• Headphones
    • Was that too obvious? You may be surprised how many people will listen to music from a stereo or have a loud phone conversation the whole way. My train leg from Atlanta to DC had a woman who played music on her stereo all night and day and sang along the whole time. Thank you headphones.
  • Tablet/Phone
    • More and more airplanes have charging outlets but few buses and trains are equip with them. Don’t rely too heavily on your electronics to get you through the whole trip. And make sure you save some charge to access your maps or reservations when you arrive.
    • I always keep my devices in airplane mode to save battery and use them only to read or play music. And make sure you’ve downloaded whatever you are reading as you may not be able to access it from your device in airplane mode (I’ve made that mistake too many times).
  • One lightweight book
    • You may not be able to pick up a book in your native language where you are. Feel free, of course, to pick up a local language read! But I found it’s nice to switch between a foreign language book and an English book to give my brain a bit of a break.


  • Athletic zip up jacket with zippered pockets
    • This is my absolute, number one, can’t leave home without it travel essential. I have such a love affair with my Brooks zip up hooded jacket that I could write a whole post about it. But I’ll save that for when I start running out of content.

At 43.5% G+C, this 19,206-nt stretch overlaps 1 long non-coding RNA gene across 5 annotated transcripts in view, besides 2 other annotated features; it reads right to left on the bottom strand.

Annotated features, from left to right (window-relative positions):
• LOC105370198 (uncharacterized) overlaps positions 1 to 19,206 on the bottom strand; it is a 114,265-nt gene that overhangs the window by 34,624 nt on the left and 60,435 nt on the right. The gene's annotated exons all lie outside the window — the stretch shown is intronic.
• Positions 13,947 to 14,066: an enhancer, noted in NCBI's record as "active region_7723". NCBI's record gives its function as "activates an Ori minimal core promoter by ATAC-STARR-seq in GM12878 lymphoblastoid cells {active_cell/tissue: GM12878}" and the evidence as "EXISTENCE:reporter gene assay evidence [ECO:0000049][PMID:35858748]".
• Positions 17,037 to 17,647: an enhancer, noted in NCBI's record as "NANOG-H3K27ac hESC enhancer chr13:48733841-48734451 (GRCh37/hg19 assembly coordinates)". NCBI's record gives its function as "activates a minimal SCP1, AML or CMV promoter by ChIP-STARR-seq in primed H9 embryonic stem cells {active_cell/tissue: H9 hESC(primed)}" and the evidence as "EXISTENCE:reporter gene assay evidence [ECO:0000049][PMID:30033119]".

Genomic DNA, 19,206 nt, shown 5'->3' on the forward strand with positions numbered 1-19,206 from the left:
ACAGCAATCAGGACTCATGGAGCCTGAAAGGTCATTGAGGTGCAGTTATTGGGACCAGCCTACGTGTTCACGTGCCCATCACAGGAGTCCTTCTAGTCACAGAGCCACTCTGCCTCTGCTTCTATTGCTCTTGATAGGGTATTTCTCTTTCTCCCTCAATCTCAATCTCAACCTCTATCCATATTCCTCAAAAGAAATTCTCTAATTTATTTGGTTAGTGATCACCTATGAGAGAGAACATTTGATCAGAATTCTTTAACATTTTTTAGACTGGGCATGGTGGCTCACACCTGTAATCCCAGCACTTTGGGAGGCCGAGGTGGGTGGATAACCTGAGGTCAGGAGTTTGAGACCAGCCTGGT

• Keep your wallet/money and passport zipped up at all times. You never want to leave them in your bag, in your tote, or worse yet on your seat. Put your electronics in the inside or outside pockets so that when you fall asleep you’ll have piece of mind that your items are secure.
    • You know what else zippered pockets are good for? Toting your hand sanitizer and tissues to the bathroom. Or your toothbrush, deodorant, change of underwear. See it really is the most helpful single item!
This is the only full picture I could find of my zip up. See how comfy it looks!? Go figure that the photo is blurry during a wine tasting tour.
This is the only full picture I could find of my zip up. See how comfy it looks!? Go figure that the photo is blurry during a wine tasting tour. Notice also the scarf and tote bag. 
  • Two Scarfs/Sorangs
    • Make sure that these two fold up really small but still cover your body as a blanket for sleeping.
    • Use the second as a pillow. I like to stuff the scarf into the hoodie of my Brooks zip up and lay straight back. This is really useful on a plane where you may not have a wall to lay against.